Report: DEA ‘Slow to Respond’ to Opioid Crisis

By Pat Anson, PNN Editor

DEA investigators should get easier access to prescription drug databases and electronic prescribing should be required for all opioids and other controlled substances, according to a new report from the Justice Department’s Office of Inspector General (OIG).

The 77-page report is sharply critical of the Drug Enforcement Administration for its slow response to the opioid crisis and said the agency was “ill-equipped” to monitor suspicious orders and prevent diversion of prescription opioids.

“We found that DEA was slow to respond to the significant increase in the use and diversion of opioids since 2000. We also found that DEA did not use its available resources, including its data systems and strongest administrative enforcement tools, to detect and regulate diversion effectively. Further, we found that DEA policies and regulations did not adequately hold registrants accountable or prevent the diversion of pharmaceutical opioids,” the report found.

The OIG report focused exclusively on prescription opioids and did not evaluate the significant role that illicit fentanyl, heroin and other street drugs play in the opioid crisis. About two-thirds of opioid overdoses involve illicit drugs.

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The report also contains some factual errors, such as the misleading but often repeated claim that “nearly 80 percent of people who began abusing illicit opioids during the 2000s started by abusing a prescription opioid.”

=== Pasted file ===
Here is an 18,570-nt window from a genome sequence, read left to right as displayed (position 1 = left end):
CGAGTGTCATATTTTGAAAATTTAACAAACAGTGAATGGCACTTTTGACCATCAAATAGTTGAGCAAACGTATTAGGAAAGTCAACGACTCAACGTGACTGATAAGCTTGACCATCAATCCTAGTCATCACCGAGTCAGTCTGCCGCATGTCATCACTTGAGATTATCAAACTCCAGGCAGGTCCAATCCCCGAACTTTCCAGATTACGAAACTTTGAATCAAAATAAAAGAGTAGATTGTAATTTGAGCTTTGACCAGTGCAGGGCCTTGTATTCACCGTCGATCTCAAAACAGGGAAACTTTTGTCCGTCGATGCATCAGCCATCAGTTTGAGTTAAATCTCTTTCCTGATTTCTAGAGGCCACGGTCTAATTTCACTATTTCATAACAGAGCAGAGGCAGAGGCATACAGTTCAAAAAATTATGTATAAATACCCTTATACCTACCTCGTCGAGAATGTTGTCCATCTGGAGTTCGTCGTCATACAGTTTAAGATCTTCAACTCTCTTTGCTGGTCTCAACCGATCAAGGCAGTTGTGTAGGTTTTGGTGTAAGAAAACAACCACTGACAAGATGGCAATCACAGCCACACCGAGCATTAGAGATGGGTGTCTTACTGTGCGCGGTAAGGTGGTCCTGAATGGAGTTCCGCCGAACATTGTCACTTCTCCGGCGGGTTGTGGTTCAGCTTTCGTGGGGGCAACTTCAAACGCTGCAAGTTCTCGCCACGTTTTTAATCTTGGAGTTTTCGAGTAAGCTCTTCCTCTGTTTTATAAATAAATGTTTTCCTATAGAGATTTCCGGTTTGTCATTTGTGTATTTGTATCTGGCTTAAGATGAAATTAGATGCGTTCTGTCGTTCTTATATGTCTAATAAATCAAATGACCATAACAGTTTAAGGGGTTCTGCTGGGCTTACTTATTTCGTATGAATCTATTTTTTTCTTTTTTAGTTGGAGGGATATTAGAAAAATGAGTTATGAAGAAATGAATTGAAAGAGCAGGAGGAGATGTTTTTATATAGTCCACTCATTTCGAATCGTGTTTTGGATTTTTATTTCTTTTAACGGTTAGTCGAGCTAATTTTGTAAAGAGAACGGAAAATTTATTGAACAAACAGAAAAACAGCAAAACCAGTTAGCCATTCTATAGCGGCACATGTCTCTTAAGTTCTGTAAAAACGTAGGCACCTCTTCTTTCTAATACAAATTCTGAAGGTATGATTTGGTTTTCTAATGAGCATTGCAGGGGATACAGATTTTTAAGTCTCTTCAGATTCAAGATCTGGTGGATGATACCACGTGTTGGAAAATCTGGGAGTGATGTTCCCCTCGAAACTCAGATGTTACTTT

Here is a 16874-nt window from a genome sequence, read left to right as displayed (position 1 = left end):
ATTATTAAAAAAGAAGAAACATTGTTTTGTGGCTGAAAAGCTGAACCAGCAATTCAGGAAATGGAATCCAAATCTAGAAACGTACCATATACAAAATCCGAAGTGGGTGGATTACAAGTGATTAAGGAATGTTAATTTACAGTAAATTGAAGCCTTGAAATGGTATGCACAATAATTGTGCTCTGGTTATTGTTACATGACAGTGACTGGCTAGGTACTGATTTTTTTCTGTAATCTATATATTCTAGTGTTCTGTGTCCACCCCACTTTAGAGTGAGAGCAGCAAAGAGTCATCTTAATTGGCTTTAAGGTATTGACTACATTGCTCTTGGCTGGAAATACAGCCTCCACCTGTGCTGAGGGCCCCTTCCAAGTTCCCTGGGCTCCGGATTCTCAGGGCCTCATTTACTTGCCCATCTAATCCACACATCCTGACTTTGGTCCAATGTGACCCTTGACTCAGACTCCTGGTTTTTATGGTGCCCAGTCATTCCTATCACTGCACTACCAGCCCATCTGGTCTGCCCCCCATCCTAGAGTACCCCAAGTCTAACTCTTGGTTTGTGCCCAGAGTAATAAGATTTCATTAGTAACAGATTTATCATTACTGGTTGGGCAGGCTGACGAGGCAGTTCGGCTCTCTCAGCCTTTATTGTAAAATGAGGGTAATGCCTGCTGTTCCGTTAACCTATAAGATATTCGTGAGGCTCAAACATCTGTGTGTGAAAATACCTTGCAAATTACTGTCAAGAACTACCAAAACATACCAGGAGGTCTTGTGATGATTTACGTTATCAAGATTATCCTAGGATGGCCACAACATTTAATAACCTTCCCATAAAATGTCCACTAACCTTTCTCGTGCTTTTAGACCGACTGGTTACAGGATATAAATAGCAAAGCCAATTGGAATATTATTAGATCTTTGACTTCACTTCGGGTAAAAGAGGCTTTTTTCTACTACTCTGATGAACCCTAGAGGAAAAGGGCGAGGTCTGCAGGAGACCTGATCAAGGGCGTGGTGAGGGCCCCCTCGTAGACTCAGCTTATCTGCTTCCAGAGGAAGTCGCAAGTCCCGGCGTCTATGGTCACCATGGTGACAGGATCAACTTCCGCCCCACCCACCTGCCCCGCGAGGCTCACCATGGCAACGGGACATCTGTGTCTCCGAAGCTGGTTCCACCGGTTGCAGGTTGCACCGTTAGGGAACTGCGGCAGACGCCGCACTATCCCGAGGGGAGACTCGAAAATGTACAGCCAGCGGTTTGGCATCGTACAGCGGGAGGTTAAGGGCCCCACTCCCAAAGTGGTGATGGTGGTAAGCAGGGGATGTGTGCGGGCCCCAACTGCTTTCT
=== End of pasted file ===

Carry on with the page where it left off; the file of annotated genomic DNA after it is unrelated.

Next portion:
Less than one percent of legally prescribed opioids are diverted, but the report claims the “pervasive nature of prescription fraud” is so rampant that paper prescriptions for opioids should be prohibited. Instead, electronic prescribing should be mandated nationwide to prevent fraud and allow for better tracking of opioid prescriptions.

‘Puzzling’ Restrictions on Opioid Databases

The report also calls for greater law enforcement access to state run prescription drug monitoring programs (PDMPs). To protect patient privacy, several states require a subpoena or search warrant before giving DEA investigators access to their databases. The report calls the requirement “puzzling” and said it creates “significant challenges” for DEA investigators “who should be able to receive PDMP data and information.”

“We believe that the Department and DEA should continue to work with states to reach agreements that will enable DEA to have timely access to PDMP prescription data as needed… while also ensuring adequate protections for the important healthcare privacy interests of patients,” the report said.

Other recommendations from the report:

  • DEA should develop a national prescription opioid enforcement strategy

  • Require criminal background checks for all new prescribers and registrants

  • Re-establish a nationwide early warning network to identify emerging trends in drug abuse   

  • Expand DOJ opioid fraud units to additional U.S. Attorney’s Offices

In its response to the OIG, the DEA said the report “rightly identifies areas of improvement,” but said the agency has taken a number of steps to reduce the supply and diversion of prescription opioids.

The DEA said “only a minute fraction” of the more than 1.8 million registrants are involved in illegal activity. The agency said it had revoked about 900 registrations annually over the past eight years and reduced the supply of prescription opioids by 45 percent since 2017. Additional cuts in the opioid supply are proposed for 2020.